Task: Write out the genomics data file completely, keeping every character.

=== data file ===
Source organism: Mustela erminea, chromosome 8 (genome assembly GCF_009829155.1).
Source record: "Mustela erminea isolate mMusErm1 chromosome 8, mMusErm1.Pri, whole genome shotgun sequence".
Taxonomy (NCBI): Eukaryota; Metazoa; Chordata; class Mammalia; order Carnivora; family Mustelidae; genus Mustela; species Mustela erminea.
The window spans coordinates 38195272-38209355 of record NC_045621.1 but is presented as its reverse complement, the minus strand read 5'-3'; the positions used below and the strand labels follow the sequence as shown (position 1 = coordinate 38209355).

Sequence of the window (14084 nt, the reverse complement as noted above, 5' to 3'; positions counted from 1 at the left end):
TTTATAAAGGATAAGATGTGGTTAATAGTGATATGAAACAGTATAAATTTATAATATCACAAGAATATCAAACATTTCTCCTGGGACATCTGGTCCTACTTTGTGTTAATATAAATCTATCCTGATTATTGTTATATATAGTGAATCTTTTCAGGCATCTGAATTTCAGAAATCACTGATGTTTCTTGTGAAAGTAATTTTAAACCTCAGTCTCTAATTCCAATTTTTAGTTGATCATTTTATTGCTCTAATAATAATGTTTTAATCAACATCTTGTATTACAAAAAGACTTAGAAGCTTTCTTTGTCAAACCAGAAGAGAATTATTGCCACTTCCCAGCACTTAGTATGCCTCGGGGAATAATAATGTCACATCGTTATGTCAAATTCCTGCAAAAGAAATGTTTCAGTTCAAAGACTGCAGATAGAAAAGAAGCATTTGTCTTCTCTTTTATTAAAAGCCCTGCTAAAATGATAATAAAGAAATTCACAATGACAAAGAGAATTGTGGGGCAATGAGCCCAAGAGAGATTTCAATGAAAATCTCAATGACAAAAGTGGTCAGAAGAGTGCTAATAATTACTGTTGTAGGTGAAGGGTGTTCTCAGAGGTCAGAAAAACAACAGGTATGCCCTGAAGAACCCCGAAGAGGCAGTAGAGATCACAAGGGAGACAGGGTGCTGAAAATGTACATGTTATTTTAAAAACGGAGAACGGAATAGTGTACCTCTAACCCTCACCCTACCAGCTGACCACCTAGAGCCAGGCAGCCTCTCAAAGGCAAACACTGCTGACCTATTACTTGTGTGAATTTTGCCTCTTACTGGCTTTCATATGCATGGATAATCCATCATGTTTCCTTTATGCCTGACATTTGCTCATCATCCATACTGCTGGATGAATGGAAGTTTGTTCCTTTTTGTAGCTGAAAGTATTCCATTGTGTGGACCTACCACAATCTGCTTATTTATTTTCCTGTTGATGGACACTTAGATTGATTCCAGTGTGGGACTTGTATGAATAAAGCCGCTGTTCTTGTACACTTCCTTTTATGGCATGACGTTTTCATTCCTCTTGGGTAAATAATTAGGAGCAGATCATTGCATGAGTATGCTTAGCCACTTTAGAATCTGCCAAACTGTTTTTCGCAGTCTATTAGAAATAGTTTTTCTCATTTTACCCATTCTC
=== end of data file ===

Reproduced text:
Source organism: Mustela erminea, chromosome 8 (genome assembly GCF_009829155.1).
Source record: "Mustela erminea isolate mMusErm1 chromosome 8, mMusErm1.Pri, whole genome shotgun sequence".
Taxonomy (NCBI): Eukaryota; Metazoa; Chordata; class Mammalia; order Carnivora; family Mustelidae; genus Mustela; species Mustela erminea.
The window spans coordinates 38195272-38209355 of record NC_045621.1 but is presented as its reverse complement, the minus strand read 5'-3'; the positions used below and the strand labels follow the sequence as shown (position 1 = coordinate 38209355).

Sequence of the window (14084 nt, the reverse complement as noted above, 5' to 3'; positions counted from 1 at the left end):
TTTATAAAGGATAAGATGTGGTTAATAGTGATATGAAACAGTATAAATTTATAATATCACAAGAATATCAAACATTTCTCCTGGGACATCTGGTCCTACTTTGTGTTAATATAAATCTATCCTGATTATTGTTATATATAGTGAATCTTTTCAGGCATCTGAATTTCAGAAATCACTGATGTTTCTTGTGAAAGTAATTTTAAACCTCAGTCTCTAATTCCAATTTTTAGTTGATCATTTTATTGCTCTAATAATAATGTTTTAATCAACATCTTGTATTACAAAAAGACTTAGAAGCTTTCTTTGTCAAACCAGAAGAGAATTATTGCCACTTCCCAGCACTTAGTATGCCTCGGGGAATAATAATGTCACATCGTTATGTCAAATTCCTGCAAAAGAAATGTTTCAGTTCAAAGACTGCAGATAGAAAAGAAGCATTTGTCTTCTCTTTTATTAAAAGCCCTGCTAAAATGATAATAAAGAAATTCACAATGACAAAGAGAATTGTGGGGCAATGAGCCCAAGAGAGATTTCAATGAAAATCTCAATGACAAAAGTGGTCAGAAGAGTGCTAATAATTACTGTTGTAGGTGAAGGGTGTTCTCAGAGGTCAGAAAAACAACAGGTATGCCCTGAAGAACCCCGAAGAGGCAGTAGAGATCACAAGGGAGACAGGGTGCTGAAAATGTACATGTTATTTTAAAAACGGAGAACGGAATAGTGTACCTCTAACCCTCACCCTACCAGCTGACCACCTAGAGCCAGGCAGCCTCTCAAAGGCAAACACTGCTGACCTATTACTTGTGTGAATTTTGCCTCTTACTGGCTTTCATATGCATGGATAATCCATCATGTTTCCTTTATGCCTGACATTTGCTCATCATCCATACTGCTGGATGAATGGAAGTTTGTTCCTTTTTGTAGCTGAAAGTATTCCATTGTGTGGACCTACCACAATCTGCTTATTTATTTTCCTGTTGATGGACACTTAGATTGATTCCAGTGTGGGACTTGTATGAATAAAGCCGCTGTTCTTGTACACTTCCTTTTATGGCATGACGTTTTCATTCCTCTTGGGTAAATAATTAGGAGCAGATCATTGCATGAGTATGCTTAGCCACTTTAGAATCTGCCAAACTGTTTTTCGCAGTCTATTAGAAATAGTTTTTCTCATTTTACCCATTCTC